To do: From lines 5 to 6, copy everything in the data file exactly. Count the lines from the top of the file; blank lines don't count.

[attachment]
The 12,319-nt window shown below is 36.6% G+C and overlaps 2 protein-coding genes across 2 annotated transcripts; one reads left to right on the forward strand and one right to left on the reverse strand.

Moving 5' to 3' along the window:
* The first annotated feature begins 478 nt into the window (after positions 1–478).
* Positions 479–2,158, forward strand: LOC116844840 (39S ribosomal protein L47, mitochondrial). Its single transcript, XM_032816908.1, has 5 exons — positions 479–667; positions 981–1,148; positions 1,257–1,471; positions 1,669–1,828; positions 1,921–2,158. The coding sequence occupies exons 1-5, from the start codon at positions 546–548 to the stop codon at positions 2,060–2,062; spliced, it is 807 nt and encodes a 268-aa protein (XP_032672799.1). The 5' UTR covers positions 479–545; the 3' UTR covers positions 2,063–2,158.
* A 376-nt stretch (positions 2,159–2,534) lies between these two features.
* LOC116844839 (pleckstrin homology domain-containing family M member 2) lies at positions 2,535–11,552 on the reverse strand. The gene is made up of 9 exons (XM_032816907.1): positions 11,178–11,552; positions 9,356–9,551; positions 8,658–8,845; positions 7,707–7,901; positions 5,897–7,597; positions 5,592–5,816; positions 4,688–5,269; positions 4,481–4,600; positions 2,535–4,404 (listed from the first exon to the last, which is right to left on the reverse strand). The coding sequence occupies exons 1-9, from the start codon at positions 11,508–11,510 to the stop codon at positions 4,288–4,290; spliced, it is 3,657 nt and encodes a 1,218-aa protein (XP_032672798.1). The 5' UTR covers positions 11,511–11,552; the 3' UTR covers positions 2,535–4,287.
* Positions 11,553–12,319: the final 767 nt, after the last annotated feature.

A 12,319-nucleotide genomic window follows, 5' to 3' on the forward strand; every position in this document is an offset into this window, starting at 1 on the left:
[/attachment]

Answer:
* A 376-nt stretch (positions 2,159–2,534) lies between these two features.
* LOC116844839 (pleckstrin homology domain-containing family M member 2) lies at positions 2,535–11,552 on the reverse strand. The gene is made up of 9 exons (XM_032816907.1): positions 11,178–11,552; positions 9,356–9,551; positions 8,658–8,845; positions 7,707–7,901; positions 5,897–7,597; positions 5,592–5,816; positions 4,688–5,269; positions 4,481–4,600; positions 2,535–4,404 (listed from the first exon to the last, which is right to left on the reverse strand). The coding sequence occupies exons 1-9, from the start codon at positions 11,508–11,510 to the stop codon at positions 4,288–4,290; spliced, it is 3,657 nt and encodes a 1,218-aa protein (XP_032672798.1). The 5' UTR covers positions 11,511–11,552; the 3' UTR covers positions 2,535–4,287.